I have noticed since getting a dog here recently, that most vets really don't know much about feeding a dog as you'd think they should. I have called several for a problem I'm having and have got nothing to help me until I found this site. People on here seem to know more than 4 of my local vet offices. Ask your vet about it and tell them, see what they say.
The vets keep the bags in their office because Hill's Corporation, makers of Science Diet, gives them "FREE" sample bags to give out to their clients. It's all in presentation..."if it comes from the vets office, it MUST be good..." People get the impression that their vet would ONLY advertise the very best food...nothing could be further from the truth. Vets don't get paid anything for the food they display, they give away the sample bags out and send people on their way. Yes, if your vet sells the bags of food, Hill's rewards them with a small commission but if IAMS did the same thing, you would see that on the shelves instead.
(At least with the vets around here, this is how it works.)
Friends will step in when the rest of the world steps out.
I'm not sure if the owner of the clinic where I work gets commission from Hill's or Medi-Cal or Royal Canin, but they of course get good deals on food. She of course marks the price up 2.5 times what she pays. Although I believe there should be foods specifically tailored to certain conditions, these foods should be made with quality ingredients, not corn or corn gluten or by-products. Hills argues that by-products are good because they include the organs and muscle meat. But what they don't mention is what the specific by-products are. If they are so good, then why not mention what they are and from what animal? Because they don't know and don't care as long as it comes cheap. All a food has to do to pass AAFCO feeding trials is not kill an animal within 6 months. Not a very long time. And well, I'm sure dogs could subsist on corn and by-products for a while. Many will also argue that companies such as Hill's or Purina are huge and have the resources to do major research but they are not going to publish any results that negates the claims they make of their foods. And FYI, IAMS/Eukanuba does make prescription food. We carry the low residue, maximum calorie, skin support and LB REsponse diets. We also carry Purina Veterinary Diets which include a Diabetic Management, Kidney Management, Joint Mobility and Dental Health formulas just to name a few. Also, remember that Hill's sponsors many vet courses so of course, vets will be inundated with Hills propaganda. I feed my dog raw and when I told one of the vets at my clinic that, her argument was that it wasn't a natural way to feed because they're killed in a slaughterhouse, not out in the forest. She said I should feed canned if I want to feed natural. Uh-huh. Canned powdered cellulose? Canned corn gluten? no thanks! But Hills, Medi-cal/Royal Canin etc have the resources to dominate the veterinary industry. There's a brand called Wysong- created by a vet by the same name. Some hospitals may carry his diets as he makes prescription diets as well as regular OTC diets. His formulas seem to contain meat and are formulated with natural ingredients - according to the label. Some of his diets are dehydrated, canned and dry. However, some of the OTC foods of his aren't that great. I personally, refuse to feed any of the prescription foods but if I had to, I'd opt for the Wysong. Like doctors, vets don't learn much about nutrition in school. Granted, more and more vets are slowly getting more educated or at least willing to accept different information.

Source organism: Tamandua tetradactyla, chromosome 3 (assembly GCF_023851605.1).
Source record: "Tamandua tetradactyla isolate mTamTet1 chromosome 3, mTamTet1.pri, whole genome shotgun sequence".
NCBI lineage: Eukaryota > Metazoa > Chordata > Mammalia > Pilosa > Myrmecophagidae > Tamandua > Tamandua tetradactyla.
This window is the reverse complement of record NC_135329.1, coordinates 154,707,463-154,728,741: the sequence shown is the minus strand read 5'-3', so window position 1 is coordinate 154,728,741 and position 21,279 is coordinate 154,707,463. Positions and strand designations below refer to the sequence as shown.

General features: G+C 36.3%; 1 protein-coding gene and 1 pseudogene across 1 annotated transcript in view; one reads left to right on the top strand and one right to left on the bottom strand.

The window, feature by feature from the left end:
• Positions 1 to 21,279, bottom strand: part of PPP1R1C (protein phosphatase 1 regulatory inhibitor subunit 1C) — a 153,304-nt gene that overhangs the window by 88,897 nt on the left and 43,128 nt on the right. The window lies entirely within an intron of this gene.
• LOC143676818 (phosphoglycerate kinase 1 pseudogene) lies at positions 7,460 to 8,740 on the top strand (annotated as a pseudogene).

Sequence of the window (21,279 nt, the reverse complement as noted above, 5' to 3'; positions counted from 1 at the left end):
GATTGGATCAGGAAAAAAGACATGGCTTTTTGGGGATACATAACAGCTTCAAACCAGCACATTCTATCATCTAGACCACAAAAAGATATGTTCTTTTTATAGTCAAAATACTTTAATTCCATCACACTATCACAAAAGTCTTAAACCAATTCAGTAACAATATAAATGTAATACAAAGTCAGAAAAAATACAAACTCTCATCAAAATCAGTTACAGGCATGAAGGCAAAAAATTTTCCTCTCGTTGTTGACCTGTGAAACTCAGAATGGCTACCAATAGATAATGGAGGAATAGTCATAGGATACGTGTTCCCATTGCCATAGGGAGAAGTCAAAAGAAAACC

In order to really enjoy a dog, one doesn't merely try to train him to be semi human. The point of it is to open oneself to the possibility of becoming partly a dog. ~Edward Hoagland